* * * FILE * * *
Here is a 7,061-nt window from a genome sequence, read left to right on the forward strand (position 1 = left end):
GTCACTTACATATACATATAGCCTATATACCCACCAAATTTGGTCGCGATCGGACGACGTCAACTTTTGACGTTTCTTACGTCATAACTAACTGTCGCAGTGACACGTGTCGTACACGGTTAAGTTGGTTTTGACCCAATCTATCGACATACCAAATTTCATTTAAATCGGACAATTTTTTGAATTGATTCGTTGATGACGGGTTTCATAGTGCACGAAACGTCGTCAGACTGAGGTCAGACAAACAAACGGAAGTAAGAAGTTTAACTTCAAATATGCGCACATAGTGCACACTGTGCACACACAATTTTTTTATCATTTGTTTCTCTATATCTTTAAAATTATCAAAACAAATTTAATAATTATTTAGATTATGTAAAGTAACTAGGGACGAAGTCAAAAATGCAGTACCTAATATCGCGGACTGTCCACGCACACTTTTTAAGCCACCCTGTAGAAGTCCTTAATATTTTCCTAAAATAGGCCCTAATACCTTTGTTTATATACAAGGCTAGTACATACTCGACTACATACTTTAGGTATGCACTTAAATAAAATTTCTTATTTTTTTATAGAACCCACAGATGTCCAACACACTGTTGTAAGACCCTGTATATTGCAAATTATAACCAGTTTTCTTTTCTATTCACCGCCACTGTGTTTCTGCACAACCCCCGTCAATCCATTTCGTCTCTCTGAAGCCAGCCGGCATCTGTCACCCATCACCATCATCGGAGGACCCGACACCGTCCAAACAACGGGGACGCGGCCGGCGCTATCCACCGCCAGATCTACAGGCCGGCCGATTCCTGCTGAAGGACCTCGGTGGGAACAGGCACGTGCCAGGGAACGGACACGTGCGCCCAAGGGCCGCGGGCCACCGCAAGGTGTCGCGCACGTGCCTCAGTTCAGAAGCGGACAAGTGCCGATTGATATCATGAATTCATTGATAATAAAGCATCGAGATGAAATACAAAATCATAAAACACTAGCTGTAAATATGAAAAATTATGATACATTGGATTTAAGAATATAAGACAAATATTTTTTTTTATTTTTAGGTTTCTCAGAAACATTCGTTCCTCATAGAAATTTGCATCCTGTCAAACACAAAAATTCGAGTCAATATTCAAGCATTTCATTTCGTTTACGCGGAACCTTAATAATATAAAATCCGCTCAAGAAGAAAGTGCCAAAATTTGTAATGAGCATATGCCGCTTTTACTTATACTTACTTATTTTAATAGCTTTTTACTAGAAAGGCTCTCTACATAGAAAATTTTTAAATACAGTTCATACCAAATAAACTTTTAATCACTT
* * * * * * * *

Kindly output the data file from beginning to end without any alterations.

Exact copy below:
Here is a 7,061-nt window from a genome sequence, read left to right on the forward strand (position 1 = left end):
GTCACTTACATATACATATAGCCTATATACCCACCAAATTTGGTCGCGATCGGACGACGTCAACTTTTGACGTTTCTTACGTCATAACTAACTGTCGCAGTGACACGTGTCGTACACGGTTAAGTTGGTTTTGACCCAATCTATCGACATACCAAATTTCATTTAAATCGGACAATTTTTTGAATTGATTCGTTGATGACGGGTTTCATAGTGCACGAAACGTCGTCAGACTGAGGTCAGACAAACAAACGGAAGTAAGAAGTTTAACTTCAAATATGCGCACATAGTGCACACTGTGCACACACAATTTTTTTATCATTTGTTTCTCTATATCTTTAAAATTATCAAAACAAATTTAATAATTATTTAGATTATGTAAAGTAACTAGGGACGAAGTCAAAAATGCAGTACCTAATATCGCGGACTGTCCACGCACACTTTTTAAGCCACCCTGTAGAAGTCCTTAATATTTTCCTAAAATAGGCCCTAATACCTTTGTTTATATACAAGGCTAGTACATACTCGACTACATACTTTAGGTATGCACTTAAATAAAATTTCTTATTTTTTTATAGAACCCACAGATGTCCAACACACTGTTGTAAGACCCTGTATATTGCAAATTATAACCAGTTTTCTTTTCTATTCACCGCCACTGTGTTTCTGCACAACCCCCGTCAATCCATTTCGTCTCTCTGAAGCCAGCCGGCATCTGTCACCCATCACCATCATCGGAGGACCCGACACCGTCCAAACAACGGGGACGCGGCCGGCGCTATCCACCGCCAGATCTACAGGCCGGCCGATTCCTGCTGAAGGACCTCGGTGGGAACAGGCACGTGCCAGGGAACGGACACGTGCGCCCAAGGGCCGCGGGCCACCGCAAGGTGTCGCGCACGTGCCTCAGTTCAGAAGCGGACAAGTGCCGATTGATATCATGAATTCATTGATAATAAAGCATCGAGATGAAATACAAAATCATAAAACACTAGCTGTAAATATGAAAAATTATGATACATTGGATTTAAGAATATAAGACAAATATTTTTTTTTATTTTTAGGTTTCTCAGAAACATTCGTTCCTCATAGAAATTTGCATCCTGTCAAACACAAAAATTCGAGTCAATATTCAAGCATTTCATTTCGTTTACGCGGAACCTTAATAATATAAAATCCGCTCAAGAAGAAAGTGCCAAAATTTGTAATGAGCATATGCCGCTTTTACTTATACTTACTTATTTTAATAGCTTTTTACTAGAAAGGCTCTCTACATAGAAAATTTTTAAATACAGTTCATACCAAATAAACTTTTAATCACTT